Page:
The State of Utah takes threats of terrorism and violence very seriously. Individuals who make terroristic threats may be prosecuted even if they were incapable of carrying out their threats. A conviction for terroristic threats will ensure that a defendant is behind bars for a number of years. If you or a family member was charged with making a terroristic threat, you should consult with an experienced Salt Lake City terroristic threats lawyer today. Ogden Criminal defense lawyer Darwin Overson appreciates the gravity of a terroristic threat offense and is here to provide you with aggressive legal representation. Overson Law discusses five examples of terroristic threats in Utah.
Utah Threat of Terrorism Laws
Under Utah law, terroristic threats are formally known as “threats of terrorism.” Utah Criminal Code §76-5-107.3 states that threats of terrorism include any offense involving “bodily injury, death, or substantial property damage,” and:
- Threats to use a “weapon of mass destruction”
- Threats to use a “hoax weapon of mass destruction”
However, many terroristic threat cases occur on a smaller scale and often involve the threat of a violent crime. A person can commit a terroristic threat if they intend to:
- Frighten or coerce a “civilian population or to influence or affect the conduct of a government or a unit of government”
- Interfere with the “occupation of a building or a portion of the building, a place to which the public has access, or a facility or vehicle of public transportation operated by a common carrier”
- Cause emergency services to act based on a “serious and substantial risk to the general public”
- Place another person in “fear of imminent serious bodily injury, substantial bodily injury, or death”
An individual who makes a terroristic threat and then completes the threatened act can be punished separately for the threat and the actual commission of the threatened act. It is also important to know that a threat can be express or implied.
Terroristic Threat Scenarios
A terroristic threat can take many forms and occur in several different scenarios. Here are 5 examples of terroristic threats:
Threats of Violence
Threatening to hurt someone is the most basic example of terroristic threats. One example of a terroristic threat is proclaiming to another person that you are going to cause them bodily harm by striking them with your vehicle. A threat can be carried out in writing or by expressing the threat a person directly. It does not matter that the individual was not “intimidated or coerced” only that the offender intended for them to be intimidated.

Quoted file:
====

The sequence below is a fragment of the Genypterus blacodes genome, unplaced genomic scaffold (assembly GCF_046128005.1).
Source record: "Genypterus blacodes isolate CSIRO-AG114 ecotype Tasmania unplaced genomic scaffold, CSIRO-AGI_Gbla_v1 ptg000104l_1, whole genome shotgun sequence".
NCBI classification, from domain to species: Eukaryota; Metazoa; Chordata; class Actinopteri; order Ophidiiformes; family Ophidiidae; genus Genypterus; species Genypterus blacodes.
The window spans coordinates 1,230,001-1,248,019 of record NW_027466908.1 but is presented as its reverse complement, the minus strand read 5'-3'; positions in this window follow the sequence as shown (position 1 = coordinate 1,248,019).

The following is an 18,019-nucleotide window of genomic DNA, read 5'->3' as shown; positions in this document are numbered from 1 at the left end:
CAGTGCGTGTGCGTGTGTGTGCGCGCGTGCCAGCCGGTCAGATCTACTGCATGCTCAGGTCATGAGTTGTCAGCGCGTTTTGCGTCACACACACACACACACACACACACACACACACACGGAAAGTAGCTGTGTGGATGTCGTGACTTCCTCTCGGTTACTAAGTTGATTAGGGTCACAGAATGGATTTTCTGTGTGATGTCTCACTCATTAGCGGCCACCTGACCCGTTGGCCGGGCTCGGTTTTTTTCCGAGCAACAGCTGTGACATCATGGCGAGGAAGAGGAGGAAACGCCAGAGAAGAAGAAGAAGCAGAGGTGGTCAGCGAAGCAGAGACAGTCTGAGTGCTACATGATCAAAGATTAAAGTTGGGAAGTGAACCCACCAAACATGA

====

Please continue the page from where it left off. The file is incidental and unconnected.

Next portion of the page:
Threats that Interfere with Business Operations
Another threat of terrorism example is threatening to carry out an attack on a business. For example, threatening to shoot employees and customers at a business is a threat of terrorism. Many of these threats cause businesses to shut down and create thousands of dollars in damage to the business and expenses for first responders.
Threats against Government Workers
Making threats to government agencies to force a political action is also another kind of terroristic threat. A clear example of this would be threatening to shoot police officers until a particular law is passed.
Additionally, a bomb threat does not need to rise to the level of a “weapon of mass destruction” to be considered a terroristic threat. Some bombs may be capable of serious destruction without arising to WMD status, and setting off a bomb or other explosives can be a serious crime. Emergency services do not even need to respond for a person to be charged with a terroristic threat, but they usually do respond to bomb threats.
Threatening Property Damage
An example of a threat involving “substantial property damage” can mean several things. Telling another person that you will destroy their vehicle or house is one instance where threats of substantial property damage can lead to criminal charges.
There are various other examples of terror threats that an experienced Utah criminal lawyer can help you handle.
Penalties for Breaking Utah Terror Threat Laws
The penalties for breaking Utah’s terror threat laws vary depending on the outcome the offender intended. For example, it is a class B misdemeanor to intend for emergency services to take action after making a terroristic threat. Class B misdemeanors carry a maximum jail sentence of up to six months in prison and up to $1,000 in fines.
If the person intended to interrupt the everyday actions of a common public area, they could be charged with a third degree felony. Third degree felonies carry a maximum prison sentence of five years in prison and up to $5,000 in criminal fines.
If an individual went as far as to threaten the use of a weapon of mass destruction, they would be charged with a second degree felony. Second degree felonies have a maximum prison sentence of 15 years in prison and $10,000 in fines.
When you commit a crime, you are often ordered to pay restitution to the victims as part of your damages. If your threats interfere with business operations or cost the government money for first responders, road closures, and other issues, you could be ordered to pay for these harms as part of your sentence.
Salt Lake City Criminal Defense Attorneys Will Fight Your Terroristic Threat Case
If you or a family member was arrested for terroristic threats, you should speak with an experienced Salt Lake City criminal defense lawyer. Terroristic threat cases may have serious consequences, but Darwin Overson is here to help guide you through your case. To schedule a free consultation with Overson Law, PLLC, call us at (801) 758-2287 or reach us online.